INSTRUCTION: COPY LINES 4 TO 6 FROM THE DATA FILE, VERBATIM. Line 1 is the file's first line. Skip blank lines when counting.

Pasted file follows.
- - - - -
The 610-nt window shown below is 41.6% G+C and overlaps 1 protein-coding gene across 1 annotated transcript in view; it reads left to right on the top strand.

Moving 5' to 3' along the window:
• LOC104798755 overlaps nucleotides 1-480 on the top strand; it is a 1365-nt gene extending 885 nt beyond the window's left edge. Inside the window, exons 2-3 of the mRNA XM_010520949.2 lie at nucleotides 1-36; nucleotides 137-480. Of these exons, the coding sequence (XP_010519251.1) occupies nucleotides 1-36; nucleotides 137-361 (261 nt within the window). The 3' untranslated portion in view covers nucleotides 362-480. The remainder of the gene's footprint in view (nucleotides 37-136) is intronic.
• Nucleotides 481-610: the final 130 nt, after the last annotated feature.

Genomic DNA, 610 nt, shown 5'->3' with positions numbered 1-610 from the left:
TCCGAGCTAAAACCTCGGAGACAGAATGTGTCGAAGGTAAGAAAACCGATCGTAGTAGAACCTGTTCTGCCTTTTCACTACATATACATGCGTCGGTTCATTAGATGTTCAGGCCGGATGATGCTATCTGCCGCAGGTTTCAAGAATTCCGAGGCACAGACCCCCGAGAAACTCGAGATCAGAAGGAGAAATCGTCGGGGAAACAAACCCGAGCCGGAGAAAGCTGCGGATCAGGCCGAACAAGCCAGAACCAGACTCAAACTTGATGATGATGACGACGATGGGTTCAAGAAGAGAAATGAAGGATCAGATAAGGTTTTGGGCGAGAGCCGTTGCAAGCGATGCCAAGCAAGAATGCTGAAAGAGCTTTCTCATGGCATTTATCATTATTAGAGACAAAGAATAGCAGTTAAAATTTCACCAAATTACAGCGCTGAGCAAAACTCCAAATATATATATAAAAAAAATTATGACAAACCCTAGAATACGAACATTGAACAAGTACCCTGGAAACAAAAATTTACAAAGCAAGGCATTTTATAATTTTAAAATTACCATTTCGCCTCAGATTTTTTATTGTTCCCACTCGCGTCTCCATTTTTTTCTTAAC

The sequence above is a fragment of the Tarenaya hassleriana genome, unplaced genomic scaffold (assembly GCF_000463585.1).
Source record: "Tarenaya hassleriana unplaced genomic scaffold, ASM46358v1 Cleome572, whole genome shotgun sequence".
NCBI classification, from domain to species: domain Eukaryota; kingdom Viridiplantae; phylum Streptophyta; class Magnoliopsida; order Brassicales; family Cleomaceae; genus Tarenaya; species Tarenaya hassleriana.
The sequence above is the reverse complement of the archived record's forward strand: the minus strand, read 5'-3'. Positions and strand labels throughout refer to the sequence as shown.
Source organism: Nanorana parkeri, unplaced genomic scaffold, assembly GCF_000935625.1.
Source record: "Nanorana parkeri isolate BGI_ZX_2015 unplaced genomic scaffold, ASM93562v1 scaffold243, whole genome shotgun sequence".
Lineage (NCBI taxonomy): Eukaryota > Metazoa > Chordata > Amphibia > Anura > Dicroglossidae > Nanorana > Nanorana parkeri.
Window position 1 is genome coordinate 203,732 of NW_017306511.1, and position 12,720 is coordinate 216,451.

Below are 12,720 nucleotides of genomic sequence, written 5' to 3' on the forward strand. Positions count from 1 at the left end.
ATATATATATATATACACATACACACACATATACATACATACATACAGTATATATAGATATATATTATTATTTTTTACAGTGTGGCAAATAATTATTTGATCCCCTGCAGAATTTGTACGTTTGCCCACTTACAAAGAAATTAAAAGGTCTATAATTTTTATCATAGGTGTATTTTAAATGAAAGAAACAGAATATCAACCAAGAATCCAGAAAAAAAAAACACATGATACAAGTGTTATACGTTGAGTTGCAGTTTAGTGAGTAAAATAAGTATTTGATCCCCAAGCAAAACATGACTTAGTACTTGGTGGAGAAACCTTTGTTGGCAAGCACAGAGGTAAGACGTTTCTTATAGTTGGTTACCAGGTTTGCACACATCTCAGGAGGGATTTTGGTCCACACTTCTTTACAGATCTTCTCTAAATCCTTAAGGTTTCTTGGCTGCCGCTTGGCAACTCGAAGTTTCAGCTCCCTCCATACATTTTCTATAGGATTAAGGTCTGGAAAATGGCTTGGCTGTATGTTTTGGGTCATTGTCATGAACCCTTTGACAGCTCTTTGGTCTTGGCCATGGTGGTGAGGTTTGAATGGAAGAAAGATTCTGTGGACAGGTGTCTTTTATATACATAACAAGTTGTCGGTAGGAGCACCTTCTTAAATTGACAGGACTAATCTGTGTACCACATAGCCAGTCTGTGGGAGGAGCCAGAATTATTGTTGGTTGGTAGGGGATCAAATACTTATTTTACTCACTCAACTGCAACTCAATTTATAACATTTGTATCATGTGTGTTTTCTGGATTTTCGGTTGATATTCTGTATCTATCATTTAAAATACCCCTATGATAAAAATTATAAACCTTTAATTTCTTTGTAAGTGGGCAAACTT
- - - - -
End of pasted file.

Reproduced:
• Nucleotides 481-610: the final 130 nt, after the last annotated feature.

Genomic DNA, 610 nt, shown 5'->3' with positions numbered 1-610 from the left:
TCCGAGCTAAAACCTCGGAGACAGAATGTGTCGAAGGTAAGAAAACCGATCGTAGTAGAACCTGTTCTGCCTTTTCACTACATATACATGCGTCGGTTCATTAGATGTTCAGGCCGGATGATGCTATCTGCCGCAGGTTTCAAGAATTCCGAGGCACAGACCCCCGAGAAACTCGAGATCAGAAGGAGAAATCGTCGGGGAAACAAACCCGAGCCGGAGAAAGCTGCGGATCAGGCCGAACAAGCCAGAACCAGACTCAAACTTGATGATGATGACGACGATGGGTTCAAGAAGAGAAATGAAGGATCAGATAAGGTTTTGGGCGAGAGCCGTTGCAAGCGATGCCAAGCAAGAATGCTGAAAGAGCTTTCTCATGGCATTTATCATTATTAGAGACAAAGAATAGCAGTTAAAATTTCACCAAATTACAGCGCTGAGCAAAACTCCAAATATATATATAAAAAAAATTATGACAAACCCTAGAATACGAACATTGAACAAGTACCCTGGAAACAAAAATTTACAAAGCAAGGCATTTTATAATTTTAAAATTACCATTTCGCCTCAGATTTTTTATTGTTCCCACTCGCGTCTCCATTTTTTTCTTAAC